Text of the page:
It's a funny cartoon, but let me ask you to evaluate a scenario. Let's say everyone was allowed to bring firearms on the plane. Two terrorists also bring ther guns on the plane, with the intent of crashing the plane. Terrorists brandish weapons, citizens respond, gunfight ensues. What do you think the odds are of that plane continuing to fly?
Depends ... is it a Boeing, or an Airbus?
Airplanes have myriad redundant systems, and the chances of a bullet hitting a critical point are slim.
The systems that maintain cabin pressure are run from bleed air from the jet engines, and typically operate at a small percentage of their capacity. A few holes in the fuselage would just cause an air valve to open slightly wider.
Also, it would be sensible for an armed-passenger airline to request that their passengers carry only frangible rounds, incapable of penetrating the fuselage, and offer an assortment of such ammunition at wildly inflated prices (like the little bottles of liquor) for those who forgot to bring it.
Terrorists know who bad guys are; citizenry doesn't, causing multiple blue-on-blue engagements.
Very good actually. Learn something about aircraft then come back and continue discourse on this subject. Explosive decompression? Not unless you were carrying a Howitzer. No pistol caliber bullet would do enough collective damage to the fuselage. Airlines mandating frangible or bi-metal "aircraft safe" slugs would even get rid of the possibility of wrecking the avionics of hyd lines.
No. Punching a round, even a tracer round, through a gas tank is not enough to cause an explosion. Just a leak. Try shooting a gas can full of fuel sometime and you'll see what I mean.
I'd rather get shot in a gun fight with terrorists than sit there f*cking helpless while the plane gets crashed into a juicy target or lawn darted.
99.99%. What are your chances of surviving if your plane crashes into something like the world trade center? A few small holes (.45 or less) wouldn't even effect presurization. One flight had the whole top of the plane missing and landed safely. Only a stewardess was sucked out. All the passengers were fine.
Did you ever hear about the Aloha Airlines Flight(727, I think) that continued to fly when about a third of the top of the fuselage tore off? A couple of people including one flight attendant fell out, but the plane managed to land safely
Compared to what actually happened? Pretty good.
It never ceases to amaze me how people repeatedly choose the terrorist who will kill them over the well intentioned neighbor who has a remote chance of killing them.
Pretty good if they use frangible ammo.
Frangible, or soft, rounds are designed to break apart when they hit walls or other hard surfaces to prevent ricochets during close-quarters combat. Frangible ammunition represents the first viable revolutionary change to firearms science in the past 100 years.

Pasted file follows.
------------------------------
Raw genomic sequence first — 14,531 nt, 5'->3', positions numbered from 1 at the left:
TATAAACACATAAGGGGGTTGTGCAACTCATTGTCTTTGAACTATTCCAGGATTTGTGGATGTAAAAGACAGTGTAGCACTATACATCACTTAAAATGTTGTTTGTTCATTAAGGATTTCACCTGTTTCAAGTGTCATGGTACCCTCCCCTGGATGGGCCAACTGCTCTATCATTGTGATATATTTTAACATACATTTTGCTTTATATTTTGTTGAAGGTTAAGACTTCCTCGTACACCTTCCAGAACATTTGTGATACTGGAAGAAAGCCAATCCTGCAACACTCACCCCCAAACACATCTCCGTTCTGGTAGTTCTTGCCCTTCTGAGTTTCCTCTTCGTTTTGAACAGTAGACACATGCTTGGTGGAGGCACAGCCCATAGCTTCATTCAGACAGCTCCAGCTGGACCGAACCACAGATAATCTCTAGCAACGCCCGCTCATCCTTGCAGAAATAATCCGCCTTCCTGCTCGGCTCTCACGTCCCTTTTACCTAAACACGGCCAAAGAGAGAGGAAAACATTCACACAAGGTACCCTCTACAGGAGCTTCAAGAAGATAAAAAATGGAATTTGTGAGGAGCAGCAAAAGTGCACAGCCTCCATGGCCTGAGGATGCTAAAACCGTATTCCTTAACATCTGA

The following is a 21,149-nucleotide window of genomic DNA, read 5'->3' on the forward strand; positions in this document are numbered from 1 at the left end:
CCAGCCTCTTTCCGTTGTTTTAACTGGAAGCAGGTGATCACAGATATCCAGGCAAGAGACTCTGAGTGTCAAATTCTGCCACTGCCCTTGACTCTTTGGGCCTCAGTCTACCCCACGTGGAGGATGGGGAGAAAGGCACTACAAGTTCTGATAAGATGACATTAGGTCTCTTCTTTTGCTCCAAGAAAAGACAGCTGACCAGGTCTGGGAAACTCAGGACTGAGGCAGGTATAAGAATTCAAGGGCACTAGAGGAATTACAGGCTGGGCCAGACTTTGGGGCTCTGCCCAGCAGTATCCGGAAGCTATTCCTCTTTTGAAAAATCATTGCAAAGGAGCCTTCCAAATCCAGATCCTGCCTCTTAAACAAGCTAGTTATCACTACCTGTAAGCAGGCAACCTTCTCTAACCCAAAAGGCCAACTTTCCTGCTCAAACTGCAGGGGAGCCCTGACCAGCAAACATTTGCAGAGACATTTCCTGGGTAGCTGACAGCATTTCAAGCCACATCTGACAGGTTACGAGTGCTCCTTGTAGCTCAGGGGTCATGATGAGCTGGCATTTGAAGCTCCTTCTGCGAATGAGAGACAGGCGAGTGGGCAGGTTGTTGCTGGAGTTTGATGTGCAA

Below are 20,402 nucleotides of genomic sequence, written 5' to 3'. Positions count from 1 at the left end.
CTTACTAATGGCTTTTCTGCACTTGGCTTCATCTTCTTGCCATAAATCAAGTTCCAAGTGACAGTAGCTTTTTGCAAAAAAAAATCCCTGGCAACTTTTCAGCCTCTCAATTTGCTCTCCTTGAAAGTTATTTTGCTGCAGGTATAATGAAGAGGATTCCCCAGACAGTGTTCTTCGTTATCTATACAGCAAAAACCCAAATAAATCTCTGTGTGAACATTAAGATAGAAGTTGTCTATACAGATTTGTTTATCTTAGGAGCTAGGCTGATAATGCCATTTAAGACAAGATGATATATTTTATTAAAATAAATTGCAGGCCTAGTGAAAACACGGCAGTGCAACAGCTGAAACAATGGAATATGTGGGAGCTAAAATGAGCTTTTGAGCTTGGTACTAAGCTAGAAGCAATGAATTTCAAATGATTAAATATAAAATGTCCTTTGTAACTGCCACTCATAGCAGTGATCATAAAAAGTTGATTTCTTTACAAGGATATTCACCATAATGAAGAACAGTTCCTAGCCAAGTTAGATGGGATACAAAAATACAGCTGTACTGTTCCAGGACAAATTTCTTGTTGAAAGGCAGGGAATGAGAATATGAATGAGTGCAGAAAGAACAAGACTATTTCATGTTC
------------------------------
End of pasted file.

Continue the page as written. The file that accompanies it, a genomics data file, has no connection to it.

Frangible ammunition is a relatively recent development in bullets, presenting a departure from the standard projectiles in use for both range shooting and personal protection.
With the advent of modern hostage rescue tactics in the 1970s and 1980s, the military and police agencies began to look for ways to minimize overpenetration risks. One widely-accepted solution was the frangible round, also known as the AET (Advanced Energy Transfer) round.
Frangible rounds are available in a wide array of pistol calibers, but due to the inherently high velocities of rifle rounds, frangible ammunition is much less effective in rifles.
It is only produced in 5.56mm NATO and 7.62mm NATO, and its performance in actual combat is dubious. There are two frangible rounds that have been approved for training purposes only.
One is a 9mm, and the other a 5.56. Approval for operational use will depend on the special mission requirements (the military necessity) for the round.
Frangible bullets are not made from a lead projectile covered with a copper jacket, but are composites of hybrid materials either pressed together at high pressure or glued together with adhesives.
Frangible bullets are designed to break up into smaller pieces upon contact with harder objects or surfaces. The polymer-compound round produces no splashback and vastly decreased ricochets.
Pretty substantial. A couple of bullet holes in the fuselage are unlikely to take a modern airliner out of the sky.
Look back at the news stories about the first transports flying into Baghdad during thte war.
Bringing down a modern transport aircraft with smallarms is very very difficult.